# Definition:Bijection

## Definition

### Definition 1

A mapping $f: S \to T$ is a **bijection** if and only if both:

- $(1): \quad f$ is an injection

and:

- $(2): \quad f$ is a surjection.

### Definition 2

A mapping $f: S \to T$ is a **bijection** if and only if:

- $f$ has both a left inverse and a right inverse.

### Definition 3

A mapping $f: S \to T$ is a **bijection** if and only if:

### Definition 4

A mapping $f \subseteq S \times T$ is a **bijection** if and only if:

- for each $y \in T$ there exists one and only one $x \in S$ such that $\tuple {x, y} \in f$.

### Definition 5

A relation $f \subseteq S \times T$ is a **bijection** if and only if:

- $(1): \quad$ for each $x \in S$ there exists one and only one $y \in T$ such that $\left({x, y}\right) \in f$
- $(2): \quad$ for each $y \in T$ there exists one and only one $x \in S$ such that $\left({x, y}\right) \in f$.

## Graphical Depiction

The following diagram illustrates the bijection:

- $f: S \to T$

and its inverse, where $S$ and $T$ are the finite sets:

\(\displaystyle S\) | \(=\) | \(\displaystyle \set {a, b, c, d}\) | $\quad$ | $\quad$ | |||||||||

\(\displaystyle T\) | \(=\) | \(\displaystyle \set {p, q, r, s}\) | $\quad$ | $\quad$ |

and $f$ is defined as:

- $f = \set {\tuple {a, p}, \tuple {b, r}, \tuple {c, s}, \tuple {d, q} }$

Thus the images of each of the elements of $S$ under $f$ are:

\(\displaystyle \map f a\) | \(=\) | \(\displaystyle p\) | $\quad$ | $\quad$ | |||||||||

\(\displaystyle \map f b\) | \(=\) | \(\displaystyle r\) | $\quad$ | $\quad$ | |||||||||

\(\displaystyle \map f c\) | \(=\) | \(\displaystyle s\) | $\quad$ | $\quad$ | |||||||||

\(\displaystyle \map f d\) | \(=\) | \(\displaystyle q\) | $\quad$ | $\quad$ |

The preimages of each of the elements of $T$ under $f$ are:

\(\displaystyle \map {f^{-1} } p\) | \(=\) | \(\displaystyle \set a\) | $\quad$ | $\quad$ | |||||||||

\(\displaystyle \map {f^{-1} } q\) | \(=\) | \(\displaystyle \set d\) | $\quad$ | $\quad$ | |||||||||

\(\displaystyle \map {f^{-1} } r\) | \(=\) | \(\displaystyle \set c\) | $\quad$ | $\quad$ | |||||||||

\(\displaystyle \map {f^{-1} } s\) | \(=\) | \(\displaystyle \set c\) | $\quad$ | $\quad$ |

## Also known as

The terms

**biunique correspondence****bijective correspondence**

are sometimes seen for **bijection**.

Authors who prefer to limit the jargon of mathematics tend to use the term **one-one and onto mapping** for **bijection**.

If a bijection exists between two sets $S$ and $T$, then $S$ and $T$ are said to be **in one-to-one correspondence**.

Occasionally you will see the term **set isomorphism**, but the term isomorphism is usually reserved for mathematical structures of greater complexity than a set.

Some authors, developing the concept of inverse mapping independently of that of the **bijection**, call such a mapping **invertible**.

The symbol $f: S \leftrightarrow T$ is sometimes seen to denote that $f$ is a bijection from $S$ to $T$.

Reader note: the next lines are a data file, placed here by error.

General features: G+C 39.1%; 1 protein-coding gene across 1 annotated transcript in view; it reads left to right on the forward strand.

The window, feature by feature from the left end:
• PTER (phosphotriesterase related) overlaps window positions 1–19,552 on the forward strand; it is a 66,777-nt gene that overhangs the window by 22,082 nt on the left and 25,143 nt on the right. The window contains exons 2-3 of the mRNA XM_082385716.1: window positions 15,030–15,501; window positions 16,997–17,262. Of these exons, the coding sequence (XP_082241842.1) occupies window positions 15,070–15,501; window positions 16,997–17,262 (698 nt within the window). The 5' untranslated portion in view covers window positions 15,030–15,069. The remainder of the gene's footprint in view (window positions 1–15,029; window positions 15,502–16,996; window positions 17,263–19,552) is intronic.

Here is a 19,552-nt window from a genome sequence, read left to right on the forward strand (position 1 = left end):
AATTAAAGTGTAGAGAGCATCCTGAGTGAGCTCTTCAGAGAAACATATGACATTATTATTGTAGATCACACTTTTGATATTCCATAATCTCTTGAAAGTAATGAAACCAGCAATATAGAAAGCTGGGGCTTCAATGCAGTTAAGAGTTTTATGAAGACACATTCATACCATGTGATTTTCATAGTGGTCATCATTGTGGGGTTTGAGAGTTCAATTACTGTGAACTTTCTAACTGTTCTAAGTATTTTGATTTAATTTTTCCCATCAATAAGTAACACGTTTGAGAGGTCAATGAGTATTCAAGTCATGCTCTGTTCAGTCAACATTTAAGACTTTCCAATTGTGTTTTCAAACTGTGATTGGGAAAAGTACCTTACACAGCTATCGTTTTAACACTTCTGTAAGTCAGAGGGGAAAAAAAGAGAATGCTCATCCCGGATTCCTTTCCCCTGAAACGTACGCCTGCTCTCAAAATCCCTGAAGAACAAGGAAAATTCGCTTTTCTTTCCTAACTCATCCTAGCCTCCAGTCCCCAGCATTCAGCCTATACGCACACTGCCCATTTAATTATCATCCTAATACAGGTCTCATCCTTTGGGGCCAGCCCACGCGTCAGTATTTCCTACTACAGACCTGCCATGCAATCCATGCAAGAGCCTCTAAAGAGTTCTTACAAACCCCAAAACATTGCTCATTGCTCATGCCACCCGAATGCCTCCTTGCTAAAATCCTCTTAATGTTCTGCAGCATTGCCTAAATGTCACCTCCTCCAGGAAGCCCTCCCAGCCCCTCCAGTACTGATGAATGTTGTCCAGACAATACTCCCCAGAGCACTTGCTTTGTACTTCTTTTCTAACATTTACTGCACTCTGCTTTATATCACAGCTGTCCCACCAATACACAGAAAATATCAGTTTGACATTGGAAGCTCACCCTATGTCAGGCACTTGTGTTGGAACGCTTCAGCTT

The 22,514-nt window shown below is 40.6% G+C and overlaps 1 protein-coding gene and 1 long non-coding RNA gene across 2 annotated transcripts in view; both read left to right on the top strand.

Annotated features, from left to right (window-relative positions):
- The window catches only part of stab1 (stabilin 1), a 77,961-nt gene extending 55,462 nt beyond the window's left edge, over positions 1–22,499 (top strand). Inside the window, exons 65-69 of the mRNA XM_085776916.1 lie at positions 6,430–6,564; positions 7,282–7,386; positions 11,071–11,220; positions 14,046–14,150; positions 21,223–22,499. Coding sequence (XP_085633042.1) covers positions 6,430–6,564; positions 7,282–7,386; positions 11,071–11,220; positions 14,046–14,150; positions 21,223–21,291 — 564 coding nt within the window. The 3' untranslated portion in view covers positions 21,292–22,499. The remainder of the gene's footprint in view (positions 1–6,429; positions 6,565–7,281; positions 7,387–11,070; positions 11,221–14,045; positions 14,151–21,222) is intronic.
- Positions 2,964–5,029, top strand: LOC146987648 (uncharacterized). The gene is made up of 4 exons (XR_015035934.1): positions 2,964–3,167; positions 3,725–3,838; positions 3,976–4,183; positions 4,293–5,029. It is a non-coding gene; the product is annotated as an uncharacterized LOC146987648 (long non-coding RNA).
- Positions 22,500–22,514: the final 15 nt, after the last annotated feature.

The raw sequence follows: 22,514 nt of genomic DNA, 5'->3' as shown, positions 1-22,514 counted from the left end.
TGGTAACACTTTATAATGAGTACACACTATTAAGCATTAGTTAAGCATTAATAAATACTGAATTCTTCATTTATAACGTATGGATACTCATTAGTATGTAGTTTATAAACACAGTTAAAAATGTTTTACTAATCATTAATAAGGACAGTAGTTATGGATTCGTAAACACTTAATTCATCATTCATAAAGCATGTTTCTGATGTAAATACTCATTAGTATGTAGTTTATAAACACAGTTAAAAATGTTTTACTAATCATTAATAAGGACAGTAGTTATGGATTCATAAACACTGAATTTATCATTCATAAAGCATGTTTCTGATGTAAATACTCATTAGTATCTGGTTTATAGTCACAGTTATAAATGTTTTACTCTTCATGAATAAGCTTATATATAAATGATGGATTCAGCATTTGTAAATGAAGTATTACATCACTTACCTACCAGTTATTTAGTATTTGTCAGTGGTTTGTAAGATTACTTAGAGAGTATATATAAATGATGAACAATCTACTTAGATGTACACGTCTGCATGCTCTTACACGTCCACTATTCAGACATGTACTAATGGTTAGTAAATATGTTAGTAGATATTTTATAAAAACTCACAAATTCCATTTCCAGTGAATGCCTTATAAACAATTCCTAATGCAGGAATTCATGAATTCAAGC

Also seen sometimes is the notation $f: S \cong T$ or $S \stackrel f \cong T$ but this is cumbersome and the symbol has already got several uses.

The $\LaTeX$ code for \(f: S \leftrightarrow T\) is `f: S \leftrightarrow T`

.

The $\LaTeX$ code for \(f: S \cong T\) is `f: S \cong T`

.

The $\LaTeX$ code for \(S \stackrel f \cong T\) is `S \stackrel f \cong T`

.

## Examples

### Arbitrary Mapping on Sets

Let $A = \set {a_1, a_2, a_3, a_4}$.

Let $B = \set {b_1, b_2, b_3, b_4}$.

Let $f \subseteq {A \times B}$ be the mapping defined as:

- $f = \set {\tuple {a_1, b_3}, \tuple {a_2, b_2}, \tuple {a_3, b_4}, \tuple {a_4, b_1} }$

Then $f$ is a bijection.

### $\paren {-1}^x \floor {\dfrac x 2}$ from $\N$ to $\Z$

Let $f: \N \to \Z$ be the mapping defined from the natural numbers to the integers as:

- $\forall x \in \N: f \paren x = \paren {-1}^x \floor {\dfrac x 2}$

Then $f$ is a bijection.

### $2 x + 1$ Function on Real Numbers is Bijective

Let $f: \R \to \R$ be the mapping defined on the set of real numbers as:

- $\forall x \in \R: \map f x = 2 x + 1$

Then $f$ is a bijection.

## Also see

- Results about
**bijections**can be found here.

### Basic Properties of a Bijection

- In Bijection iff Left and Right Inverse, it is shown that a mapping $f$ is a
**bijection**if and only if it has both a left inverse and a right inverse, and that these are the same, called the (two-sided) inverse.

- In Bijection iff Inverse is Bijection, it is shown that the inverse mapping $f^{-1}$ of a
**bijection**$f$ is also a**bijection**, and that it is the same mapping as the (two-sided) inverse.

- In Composite of Bijection with Inverse is Identity Mapping, it is established that the inverse mapping $f^{-1}$ and the (two-sided) inverse are the same thing.

- In Bijection iff Left and Right Cancellable, it is shown that a mapping $f$ is a
**bijection**if and only if it is both left cancellable and right cancellable.

## Sources

- Barile, Margherita. "One-to-One." From
*MathWorld*--A Wolfram Web Resource, created by Eric W. Weisstein. http://mathworld.wolfram.com/One-to-One.html